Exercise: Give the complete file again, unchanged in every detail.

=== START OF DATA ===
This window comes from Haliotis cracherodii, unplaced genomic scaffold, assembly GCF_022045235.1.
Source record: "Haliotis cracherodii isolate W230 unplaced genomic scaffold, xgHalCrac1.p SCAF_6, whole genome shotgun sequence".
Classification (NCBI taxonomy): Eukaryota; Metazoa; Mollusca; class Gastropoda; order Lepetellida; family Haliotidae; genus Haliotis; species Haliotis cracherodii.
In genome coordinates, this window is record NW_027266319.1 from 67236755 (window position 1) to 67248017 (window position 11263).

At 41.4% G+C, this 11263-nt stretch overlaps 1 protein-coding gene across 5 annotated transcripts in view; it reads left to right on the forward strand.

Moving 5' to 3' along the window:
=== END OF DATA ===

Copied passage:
This window comes from Haliotis cracherodii, unplaced genomic scaffold, assembly GCF_022045235.1.
Source record: "Haliotis cracherodii isolate W230 unplaced genomic scaffold, xgHalCrac1.p SCAF_6, whole genome shotgun sequence".
Classification (NCBI taxonomy): Eukaryota; Metazoa; Mollusca; class Gastropoda; order Lepetellida; family Haliotidae; genus Haliotis; species Haliotis cracherodii.
In genome coordinates, this window is record NW_027266319.1 from 67236755 (window position 1) to 67248017 (window position 11263).

At 41.4% G+C, this 11263-nt stretch overlaps 1 protein-coding gene across 5 annotated transcripts in view; it reads left to right on the forward strand.

Moving 5' to 3' along the window: